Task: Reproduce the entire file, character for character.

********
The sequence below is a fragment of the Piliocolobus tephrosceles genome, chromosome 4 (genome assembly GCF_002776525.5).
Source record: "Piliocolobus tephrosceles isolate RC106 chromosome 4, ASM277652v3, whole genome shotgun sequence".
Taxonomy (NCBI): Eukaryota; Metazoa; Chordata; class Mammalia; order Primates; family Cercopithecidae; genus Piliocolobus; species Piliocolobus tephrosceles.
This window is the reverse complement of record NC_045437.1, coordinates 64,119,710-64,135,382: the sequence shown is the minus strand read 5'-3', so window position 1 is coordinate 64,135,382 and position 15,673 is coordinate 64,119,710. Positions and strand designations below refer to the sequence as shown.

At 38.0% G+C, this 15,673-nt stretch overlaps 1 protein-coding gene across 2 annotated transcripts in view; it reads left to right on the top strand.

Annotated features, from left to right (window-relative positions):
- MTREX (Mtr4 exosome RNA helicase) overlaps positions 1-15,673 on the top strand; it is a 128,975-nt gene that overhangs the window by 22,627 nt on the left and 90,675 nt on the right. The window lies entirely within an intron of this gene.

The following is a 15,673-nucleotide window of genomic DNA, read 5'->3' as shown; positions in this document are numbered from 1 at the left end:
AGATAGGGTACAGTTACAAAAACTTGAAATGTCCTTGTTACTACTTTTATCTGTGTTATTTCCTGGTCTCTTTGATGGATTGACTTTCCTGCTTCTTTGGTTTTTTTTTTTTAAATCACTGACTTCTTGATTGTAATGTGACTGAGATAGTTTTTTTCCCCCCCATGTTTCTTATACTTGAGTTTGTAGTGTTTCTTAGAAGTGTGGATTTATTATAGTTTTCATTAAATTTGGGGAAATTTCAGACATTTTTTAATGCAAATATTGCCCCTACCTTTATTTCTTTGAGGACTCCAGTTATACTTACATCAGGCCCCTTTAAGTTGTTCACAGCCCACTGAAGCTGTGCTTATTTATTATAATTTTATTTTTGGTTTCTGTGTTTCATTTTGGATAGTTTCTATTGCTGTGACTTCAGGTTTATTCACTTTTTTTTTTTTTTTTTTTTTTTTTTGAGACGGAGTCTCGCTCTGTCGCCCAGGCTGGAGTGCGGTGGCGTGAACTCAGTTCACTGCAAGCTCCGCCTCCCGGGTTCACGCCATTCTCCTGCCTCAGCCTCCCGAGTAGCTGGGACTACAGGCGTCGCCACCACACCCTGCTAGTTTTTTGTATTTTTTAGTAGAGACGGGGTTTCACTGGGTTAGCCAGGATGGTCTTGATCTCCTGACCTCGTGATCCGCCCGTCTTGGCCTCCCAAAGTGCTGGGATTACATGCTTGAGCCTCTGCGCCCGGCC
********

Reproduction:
The sequence below is a fragment of the Piliocolobus tephrosceles genome, chromosome 4 (genome assembly GCF_002776525.5).
Source record: "Piliocolobus tephrosceles isolate RC106 chromosome 4, ASM277652v3, whole genome shotgun sequence".
Taxonomy (NCBI): Eukaryota; Metazoa; Chordata; class Mammalia; order Primates; family Cercopithecidae; genus Piliocolobus; species Piliocolobus tephrosceles.
This window is the reverse complement of record NC_045437.1, coordinates 64,119,710-64,135,382: the sequence shown is the minus strand read 5'-3', so window position 1 is coordinate 64,135,382 and position 15,673 is coordinate 64,119,710. Positions and strand designations below refer to the sequence as shown.

At 38.0% G+C, this 15,673-nt stretch overlaps 1 protein-coding gene across 2 annotated transcripts in view; it reads left to right on the top strand.

Annotated features, from left to right (window-relative positions):
- MTREX (Mtr4 exosome RNA helicase) overlaps positions 1-15,673 on the top strand; it is a 128,975-nt gene that overhangs the window by 22,627 nt on the left and 90,675 nt on the right. The window lies entirely within an intron of this gene.

The following is a 15,673-nucleotide window of genomic DNA, read 5'->3' as shown; positions in this document are numbered from 1 at the left end:
AGATAGGGTACAGTTACAAAAACTTGAAATGTCCTTGTTACTACTTTTATCTGTGTTATTTCCTGGTCTCTTTGATGGATTGACTTTCCTGCTTCTTTGGTTTTTTTTTTTTAAATCACTGACTTCTTGATTGTAATGTGACTGAGATAGTTTTTTTCCCCCCCATGTTTCTTATACTTGAGTTTGTAGTGTTTCTTAGAAGTGTGGATTTATTATAGTTTTCATTAAATTTGGGGAAATTTCAGACATTTTTTAATGCAAATATTGCCCCTACCTTTATTTCTTTGAGGACTCCAGTTATACTTACATCAGGCCCCTTTAAGTTGTTCACAGCCCACTGAAGCTGTGCTTATTTATTATAATTTTATTTTTGGTTTCTGTGTTTCATTTTGGATAGTTTCTATTGCTGTGACTTCAGGTTTATTCACTTTTTTTTTTTTTTTTTTTTTTTTTTGAGACGGAGTCTCGCTCTGTCGCCCAGGCTGGAGTGCGGTGGCGTGAACTCAGTTCACTGCAAGCTCCGCCTCCCGGGTTCACGCCATTCTCCTGCCTCAGCCTCCCGAGTAGCTGGGACTACAGGCGTCGCCACCACACCCTGCTAGTTTTTTGTATTTTTTAGTAGAGACGGGGTTTCACTGGGTTAGCCAGGATGGTCTTGATCTCCTGACCTCGTGATCCGCCCGTCTTGGCCTCCCAAAGTGCTGGGATTACATGCTTGAGCCTCTGCGCCCGGCC